Tsim Sha Tsui - History

History

Historical maps in Ming or Qing Dynasty named the channel between Tsim Sha Tsui and Central as Chung Mun (Pinyin: Zhong Men, δΈ­ι–€, lit. the middle gate) as it is located in the middle of the two other channels, Kap Shui Mun in the west and Lei Yue Mun in the east, in the harbour.

Before Kowloon was ceded to Britain in 1860, many villages were present in the area. Incense trees (Aquilaria sinensis) from New Territories were gathered at some quays in Tsim Sha Tsui and transferred to Shek Pai Wan in southern Hong Kong Island to be exported to rest of the world. It was thus known as Heung Po Tau, the fragrant quay.

In 1888, the Star Ferry offered regular transport between Central and Tsim Sha Tsui, and the area has flourished ever since. The place has an international reputation for the large number of tiger sharks resident in the waters close by. Tsim Sha Tsui was a garden city exclusive for westerners in that era. In the early 20th century, Chinese people were allowed to live in the area in order to attract more people to trade in the colony. Garden houses were replaced with crowded residential blocks. Wharves and godowns were built along the west shore. Major developers like Hormusjee Naorojee Mody and Catchick Paul Chater actively participated in the development of Tsim Sha Tsui.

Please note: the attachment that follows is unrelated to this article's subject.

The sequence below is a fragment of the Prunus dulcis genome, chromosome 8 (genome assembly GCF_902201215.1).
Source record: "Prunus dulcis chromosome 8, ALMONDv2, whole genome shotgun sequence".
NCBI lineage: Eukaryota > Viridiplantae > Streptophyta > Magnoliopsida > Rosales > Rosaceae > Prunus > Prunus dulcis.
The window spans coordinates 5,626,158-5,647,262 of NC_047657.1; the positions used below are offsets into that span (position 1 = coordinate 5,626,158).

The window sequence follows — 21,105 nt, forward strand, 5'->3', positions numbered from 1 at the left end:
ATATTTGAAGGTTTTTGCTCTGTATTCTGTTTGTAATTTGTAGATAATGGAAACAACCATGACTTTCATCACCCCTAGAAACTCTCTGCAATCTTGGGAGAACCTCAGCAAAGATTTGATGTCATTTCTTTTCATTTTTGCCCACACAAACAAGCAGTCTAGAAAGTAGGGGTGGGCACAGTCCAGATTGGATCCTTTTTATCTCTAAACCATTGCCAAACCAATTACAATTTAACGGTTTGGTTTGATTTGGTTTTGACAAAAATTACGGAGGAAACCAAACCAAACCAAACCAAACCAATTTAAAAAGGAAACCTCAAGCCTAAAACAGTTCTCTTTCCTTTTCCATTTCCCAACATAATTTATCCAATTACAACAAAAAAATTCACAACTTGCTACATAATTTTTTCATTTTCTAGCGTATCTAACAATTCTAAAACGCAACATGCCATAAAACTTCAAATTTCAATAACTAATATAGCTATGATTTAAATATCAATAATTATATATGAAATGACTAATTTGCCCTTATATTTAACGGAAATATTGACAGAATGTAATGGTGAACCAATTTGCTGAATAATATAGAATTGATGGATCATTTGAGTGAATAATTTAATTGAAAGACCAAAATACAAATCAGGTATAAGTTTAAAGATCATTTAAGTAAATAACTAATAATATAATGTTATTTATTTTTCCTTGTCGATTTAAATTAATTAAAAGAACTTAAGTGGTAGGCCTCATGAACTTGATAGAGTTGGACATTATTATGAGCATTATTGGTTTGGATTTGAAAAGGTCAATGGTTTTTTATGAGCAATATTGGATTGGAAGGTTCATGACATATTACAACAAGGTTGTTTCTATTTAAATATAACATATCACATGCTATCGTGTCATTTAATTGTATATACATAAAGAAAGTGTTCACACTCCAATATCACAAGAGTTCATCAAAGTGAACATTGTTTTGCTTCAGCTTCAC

The Kowloon-Canton Railway (British Section) commenced service on 1 October 1910. Kowloon Station in Tsim Sha Tsui was built on the new southern reclamation from 1913 to 1915. The rails extended along the western reclamation parallel to Chatham Road, with old Hung Hom Station near the Gun Club Hill Barracks at the junction of Chatham Road and Austin Road. Another major road, Salisbury Road, was completed in approximately the same period. The landmark Peninsula Hotel was built on the reclamation in 1928, opposite to the station.

The Kowloon Station was relocated to a new Hung Hom Station in 1978. The whole station and rails were demolished except the landmark Clock Tower. Hong Kong Space Museum and later the Hong Kong Cultural Centre were erected on the site. The rails were replaced with New World Centre and other gardens in Tsim Sha Tsui East.

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